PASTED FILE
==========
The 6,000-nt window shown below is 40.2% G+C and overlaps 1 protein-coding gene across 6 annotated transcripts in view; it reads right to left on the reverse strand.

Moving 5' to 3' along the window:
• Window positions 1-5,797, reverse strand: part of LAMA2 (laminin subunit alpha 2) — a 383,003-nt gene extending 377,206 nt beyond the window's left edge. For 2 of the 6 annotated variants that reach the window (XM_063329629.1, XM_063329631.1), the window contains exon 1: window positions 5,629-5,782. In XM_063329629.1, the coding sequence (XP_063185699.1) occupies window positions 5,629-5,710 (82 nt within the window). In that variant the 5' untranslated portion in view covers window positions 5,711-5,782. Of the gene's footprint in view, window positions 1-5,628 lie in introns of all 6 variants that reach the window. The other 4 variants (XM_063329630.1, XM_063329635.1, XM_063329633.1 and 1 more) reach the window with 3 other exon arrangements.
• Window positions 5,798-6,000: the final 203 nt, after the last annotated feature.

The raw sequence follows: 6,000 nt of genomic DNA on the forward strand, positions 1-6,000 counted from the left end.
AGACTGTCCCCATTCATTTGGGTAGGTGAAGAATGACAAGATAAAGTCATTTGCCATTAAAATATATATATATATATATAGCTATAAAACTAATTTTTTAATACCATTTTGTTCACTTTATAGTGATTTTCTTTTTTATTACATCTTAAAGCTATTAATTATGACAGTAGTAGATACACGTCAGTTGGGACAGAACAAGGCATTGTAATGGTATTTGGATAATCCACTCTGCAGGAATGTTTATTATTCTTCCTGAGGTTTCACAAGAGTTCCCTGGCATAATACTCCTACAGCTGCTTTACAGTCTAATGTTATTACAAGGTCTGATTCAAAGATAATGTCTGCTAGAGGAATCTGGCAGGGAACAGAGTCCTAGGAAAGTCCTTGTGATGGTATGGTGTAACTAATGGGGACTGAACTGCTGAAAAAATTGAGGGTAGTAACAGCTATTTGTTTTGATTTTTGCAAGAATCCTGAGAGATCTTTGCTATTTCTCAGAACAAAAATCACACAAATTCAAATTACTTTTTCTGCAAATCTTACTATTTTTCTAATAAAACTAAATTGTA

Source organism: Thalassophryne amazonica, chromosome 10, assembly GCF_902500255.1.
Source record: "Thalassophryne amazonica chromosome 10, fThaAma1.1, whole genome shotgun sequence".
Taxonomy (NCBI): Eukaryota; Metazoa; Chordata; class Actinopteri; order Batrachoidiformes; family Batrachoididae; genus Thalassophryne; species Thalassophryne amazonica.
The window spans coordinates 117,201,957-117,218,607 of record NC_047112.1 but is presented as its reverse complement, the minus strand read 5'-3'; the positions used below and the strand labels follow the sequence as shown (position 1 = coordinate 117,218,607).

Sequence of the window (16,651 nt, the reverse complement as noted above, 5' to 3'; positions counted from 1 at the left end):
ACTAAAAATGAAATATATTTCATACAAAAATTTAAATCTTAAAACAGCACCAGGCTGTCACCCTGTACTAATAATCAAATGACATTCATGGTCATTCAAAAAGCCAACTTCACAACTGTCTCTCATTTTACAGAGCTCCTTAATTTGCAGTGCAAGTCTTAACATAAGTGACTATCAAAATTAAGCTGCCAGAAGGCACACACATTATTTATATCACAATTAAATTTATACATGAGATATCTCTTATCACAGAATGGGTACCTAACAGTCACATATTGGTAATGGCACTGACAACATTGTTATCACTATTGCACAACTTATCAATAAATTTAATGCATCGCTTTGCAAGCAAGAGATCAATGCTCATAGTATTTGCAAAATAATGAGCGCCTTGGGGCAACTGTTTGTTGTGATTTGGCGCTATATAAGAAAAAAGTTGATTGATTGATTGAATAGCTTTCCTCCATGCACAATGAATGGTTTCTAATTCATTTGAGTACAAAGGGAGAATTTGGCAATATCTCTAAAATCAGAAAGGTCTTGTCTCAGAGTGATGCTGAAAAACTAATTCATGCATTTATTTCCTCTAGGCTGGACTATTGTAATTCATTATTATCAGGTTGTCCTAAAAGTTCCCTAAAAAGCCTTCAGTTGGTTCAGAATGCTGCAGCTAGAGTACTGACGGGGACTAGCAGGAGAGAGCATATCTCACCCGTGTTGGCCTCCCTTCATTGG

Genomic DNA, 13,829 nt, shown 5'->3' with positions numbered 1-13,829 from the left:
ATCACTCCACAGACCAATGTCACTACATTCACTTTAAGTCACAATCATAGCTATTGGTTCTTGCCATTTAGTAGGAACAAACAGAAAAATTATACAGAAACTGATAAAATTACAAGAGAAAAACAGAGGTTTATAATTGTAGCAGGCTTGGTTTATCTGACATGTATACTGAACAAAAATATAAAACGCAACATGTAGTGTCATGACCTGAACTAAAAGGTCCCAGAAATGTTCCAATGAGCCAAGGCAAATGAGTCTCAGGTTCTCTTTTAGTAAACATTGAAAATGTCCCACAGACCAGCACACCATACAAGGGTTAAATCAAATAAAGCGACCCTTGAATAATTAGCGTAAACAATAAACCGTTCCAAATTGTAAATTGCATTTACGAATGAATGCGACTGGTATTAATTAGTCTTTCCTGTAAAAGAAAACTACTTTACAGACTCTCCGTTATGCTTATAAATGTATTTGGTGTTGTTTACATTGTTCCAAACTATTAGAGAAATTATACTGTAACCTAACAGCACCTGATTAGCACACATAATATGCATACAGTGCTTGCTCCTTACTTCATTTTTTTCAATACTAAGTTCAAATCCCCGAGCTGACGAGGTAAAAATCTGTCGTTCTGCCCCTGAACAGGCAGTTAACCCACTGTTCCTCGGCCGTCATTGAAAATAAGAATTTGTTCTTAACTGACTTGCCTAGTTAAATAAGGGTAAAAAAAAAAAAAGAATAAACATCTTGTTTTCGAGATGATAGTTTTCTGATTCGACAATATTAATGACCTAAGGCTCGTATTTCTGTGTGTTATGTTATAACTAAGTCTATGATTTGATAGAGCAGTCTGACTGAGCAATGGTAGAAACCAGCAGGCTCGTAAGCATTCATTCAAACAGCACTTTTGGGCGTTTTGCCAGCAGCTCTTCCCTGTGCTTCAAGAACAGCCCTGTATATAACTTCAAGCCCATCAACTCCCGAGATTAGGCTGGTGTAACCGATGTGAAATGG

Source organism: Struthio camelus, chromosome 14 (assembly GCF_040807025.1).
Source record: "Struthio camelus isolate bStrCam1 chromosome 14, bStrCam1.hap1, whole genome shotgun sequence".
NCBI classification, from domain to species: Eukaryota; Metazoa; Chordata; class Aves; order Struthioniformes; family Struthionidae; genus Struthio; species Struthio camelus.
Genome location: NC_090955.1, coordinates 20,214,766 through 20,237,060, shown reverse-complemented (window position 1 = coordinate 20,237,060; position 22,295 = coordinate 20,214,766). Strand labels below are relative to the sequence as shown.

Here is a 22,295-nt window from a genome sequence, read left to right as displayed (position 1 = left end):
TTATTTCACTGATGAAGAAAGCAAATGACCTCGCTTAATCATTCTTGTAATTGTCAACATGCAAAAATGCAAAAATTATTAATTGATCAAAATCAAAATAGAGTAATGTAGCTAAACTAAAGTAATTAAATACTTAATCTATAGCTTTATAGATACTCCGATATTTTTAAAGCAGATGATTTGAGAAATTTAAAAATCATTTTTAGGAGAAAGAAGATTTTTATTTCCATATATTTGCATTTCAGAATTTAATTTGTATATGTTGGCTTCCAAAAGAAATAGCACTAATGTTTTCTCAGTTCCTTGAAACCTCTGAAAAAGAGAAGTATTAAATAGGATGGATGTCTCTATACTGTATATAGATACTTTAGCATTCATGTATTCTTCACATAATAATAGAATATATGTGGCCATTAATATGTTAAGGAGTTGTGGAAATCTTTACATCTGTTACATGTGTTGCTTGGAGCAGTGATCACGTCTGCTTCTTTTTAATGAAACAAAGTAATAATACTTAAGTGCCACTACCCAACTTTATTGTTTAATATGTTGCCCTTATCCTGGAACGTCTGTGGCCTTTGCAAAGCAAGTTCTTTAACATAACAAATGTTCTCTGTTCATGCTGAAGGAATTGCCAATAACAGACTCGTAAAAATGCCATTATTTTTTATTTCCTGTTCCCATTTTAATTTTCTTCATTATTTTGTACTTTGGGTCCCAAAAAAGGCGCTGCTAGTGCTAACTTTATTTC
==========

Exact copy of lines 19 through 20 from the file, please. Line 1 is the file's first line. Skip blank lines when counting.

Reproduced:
Here is a 22,295-nt window from a genome sequence, read left to right as displayed (position 1 = left end):
TTATTTCACTGATGAAGAAAGCAAATGACCTCGCTTAATCATTCTTGTAATTGTCAACATGCAAAAATGCAAAAATTATTAATTGATCAAAATCAAAATAGAGTAATGTAGCTAAACTAAAGTAATTAAATACTTAATCTATAGCTTTATAGATACTCCGATATTTTTAAAGCAGATGATTTGAGAAATTTAAAAATCATTTTTAGGAGAAAGAAGATTTTTATTTCCATATATTTGCATTTCAGAATTTAATTTGTATATGTTGGCTTCCAAAAGAAATAGCACTAATGTTTTCTCAGTTCCTTGAAACCTCTGAAAAAGAGAAGTATTAAATAGGATGGATGTCTCTATACTGTATATAGATACTTTAGCATTCATGTATTCTTCACATAATAATAGAATATATGTGGCCATTAATATGTTAAGGAGTTGTGGAAATCTTTACATCTGTTACATGTGTTGCTTGGAGCAGTGATCACGTCTGCTTCTTTTTAATGAAACAAAGTAATAATACTTAAGTGCCACTACCCAACTTTATTGTTTAATATGTTGCCCTTATCCTGGAACGTCTGTGGCCTTTGCAAAGCAAGTTCTTTAACATAACAAATGTTCTCTGTTCATGCTGAAGGAATTGCCAATAACAGACTCGTAAAAATGCCATTATTTTTTATTTCCTGTTCCCATTTTAATTTTCTTCATTATTTTGTACTTTGGGTCCCAAAAAAGGCGCTGCTAGTGCTAACTTTATTTC